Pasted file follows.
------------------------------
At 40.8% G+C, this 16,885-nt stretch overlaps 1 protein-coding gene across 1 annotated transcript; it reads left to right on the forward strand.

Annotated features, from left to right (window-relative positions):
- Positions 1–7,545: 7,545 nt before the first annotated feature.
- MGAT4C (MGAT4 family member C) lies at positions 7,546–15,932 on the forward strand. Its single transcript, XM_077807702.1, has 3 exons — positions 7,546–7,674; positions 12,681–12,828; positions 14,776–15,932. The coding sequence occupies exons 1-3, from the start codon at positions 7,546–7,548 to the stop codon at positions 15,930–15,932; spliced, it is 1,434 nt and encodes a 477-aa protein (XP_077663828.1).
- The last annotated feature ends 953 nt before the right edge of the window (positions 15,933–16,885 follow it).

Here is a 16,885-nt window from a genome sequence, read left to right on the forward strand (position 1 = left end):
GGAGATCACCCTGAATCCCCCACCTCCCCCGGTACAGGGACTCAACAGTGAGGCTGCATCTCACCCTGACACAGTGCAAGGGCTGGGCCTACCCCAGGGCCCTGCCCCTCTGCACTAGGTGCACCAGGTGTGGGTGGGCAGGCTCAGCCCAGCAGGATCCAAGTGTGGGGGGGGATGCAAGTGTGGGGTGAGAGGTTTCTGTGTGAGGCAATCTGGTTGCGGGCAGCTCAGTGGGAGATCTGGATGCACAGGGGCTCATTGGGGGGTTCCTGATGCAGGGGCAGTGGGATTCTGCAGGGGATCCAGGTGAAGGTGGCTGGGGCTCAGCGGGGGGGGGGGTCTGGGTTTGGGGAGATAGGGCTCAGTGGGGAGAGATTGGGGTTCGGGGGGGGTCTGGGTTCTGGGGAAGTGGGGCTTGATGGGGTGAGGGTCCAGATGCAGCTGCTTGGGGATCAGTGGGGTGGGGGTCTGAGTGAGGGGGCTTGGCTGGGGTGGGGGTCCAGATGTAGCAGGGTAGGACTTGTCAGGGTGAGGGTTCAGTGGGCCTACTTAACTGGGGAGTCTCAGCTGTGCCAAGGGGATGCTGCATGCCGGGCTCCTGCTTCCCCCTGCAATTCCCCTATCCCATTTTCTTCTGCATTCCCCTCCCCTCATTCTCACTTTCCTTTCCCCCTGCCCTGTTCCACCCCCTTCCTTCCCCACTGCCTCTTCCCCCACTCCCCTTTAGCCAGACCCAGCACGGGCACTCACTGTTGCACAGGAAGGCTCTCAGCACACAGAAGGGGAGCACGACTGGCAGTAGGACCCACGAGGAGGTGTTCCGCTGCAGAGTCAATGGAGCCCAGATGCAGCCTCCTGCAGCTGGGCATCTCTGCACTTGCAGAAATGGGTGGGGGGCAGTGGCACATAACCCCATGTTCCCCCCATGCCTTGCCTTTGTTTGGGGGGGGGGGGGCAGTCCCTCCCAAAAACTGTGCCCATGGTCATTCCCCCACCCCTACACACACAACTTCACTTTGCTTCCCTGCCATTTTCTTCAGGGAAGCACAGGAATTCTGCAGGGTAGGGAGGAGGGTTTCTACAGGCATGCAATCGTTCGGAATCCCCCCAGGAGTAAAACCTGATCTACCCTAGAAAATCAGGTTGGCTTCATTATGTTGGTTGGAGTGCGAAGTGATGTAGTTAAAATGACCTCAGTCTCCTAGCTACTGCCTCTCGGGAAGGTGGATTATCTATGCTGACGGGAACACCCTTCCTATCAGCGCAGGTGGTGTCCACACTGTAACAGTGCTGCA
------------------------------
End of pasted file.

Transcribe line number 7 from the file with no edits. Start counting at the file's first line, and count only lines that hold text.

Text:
GGAGATCACCCTGAATCCCCCACCTCCCCCGGTACAGGGACTCAACAGTGAGGCTGCATCTCACCCTGACACAGTGCAAGGGCTGGGCCTACCCCAGGGCCCTGCCCCTCTGCACTAGGTGCACCAGGTGTGGGTGGGCAGGCTCAGCCCAGCAGGATCCAAGTGTGGGGGGGGATGCAAGTGTGGGGTGAGAGGTTTCTGTGTGAGGCAATCTGGTTGCGGGCAGCTCAGTGGGAGATCTGGATGCACAGGGGCTCATTGGGGGGTTCCTGATGCAGGGGCAGTGGGATTCTGCAGGGGATCCAGGTGAAGGTGGCTGGGGCTCAGCGGGGGGGGGGGTCTGGGTTTGGGGAGATAGGGCTCAGTGGGGAGAGATTGGGGTTCGGGGGGGGTCTGGGTTCTGGGGAAGTGGGGCTTGATGGGGTGAGGGTCCAGATGCAGCTGCTTGGGGATCAGTGGGGTGGGGGTCTGAGTGAGGGGGCTTGGCTGGGGTGGGGGTCCAGATGTAGCAGGGTAGGACTTGTCAGGGTGAGGGTTCAGTGGGCCTACTTAACTGGGGAGTCTCAGCTGTGCCAAGGGGATGCTGCATGCCGGGCTCCTGCTTCCCCCTGCAATTCCCCTATCCCATTTTCTTCTGCATTCCCCTCCCCTCATTCTCACTTTCCTTTCCCCCTGCCCTGTTCCACCCCCTTCCTTCCCCACTGCCTCTTCCCCCACTCCCCTTTAGCCAGACCCAGCACGGGCACTCACTGTTGCACAGGAAGGCTCTCAGCACACAGAAGGGGAGCACGACTGGCAGTAGGACCCACGAGGAGGTGTTCCGCTGCAGAGTCAATGGAGCCCAGATGCAGCCTCCTGCAGCTGGGCATCTCTGCACTTGCAGAAATGGGTGGGGGGCAGTGGCACATAACCCCATGTTCCCCCCATGCCTTGCCTTTGTTTGGGGGGGGGGGGGCAGTCCCTCCCAAAAACTGTGCCCATGGTCATTCCCCCACCCCTACACACACAACTTCACTTTGCTTCCCTGCCATTTTCTTCAGGGAAGCACAGGAATTCTGCAGGGTAGGGAGGAGGGTTTCTACAGGCATGCAATCGTTCGGAATCCCCCCAGGAGTAAAACCTGATCTACCCTAGAAAATCAGGTTGGCTTCATTATGTTGGTTGGAGTGCGAAGTGATGTAGTTAAAATGACCTCAGTCTCCTAGCTACTGCCTCTCGGGAAGGTGGATTATCTATGCTGACGGGAACACCCTTCCTATCAGCGCAGGTGGTGTCCACACTGTAACAGTGCTGCA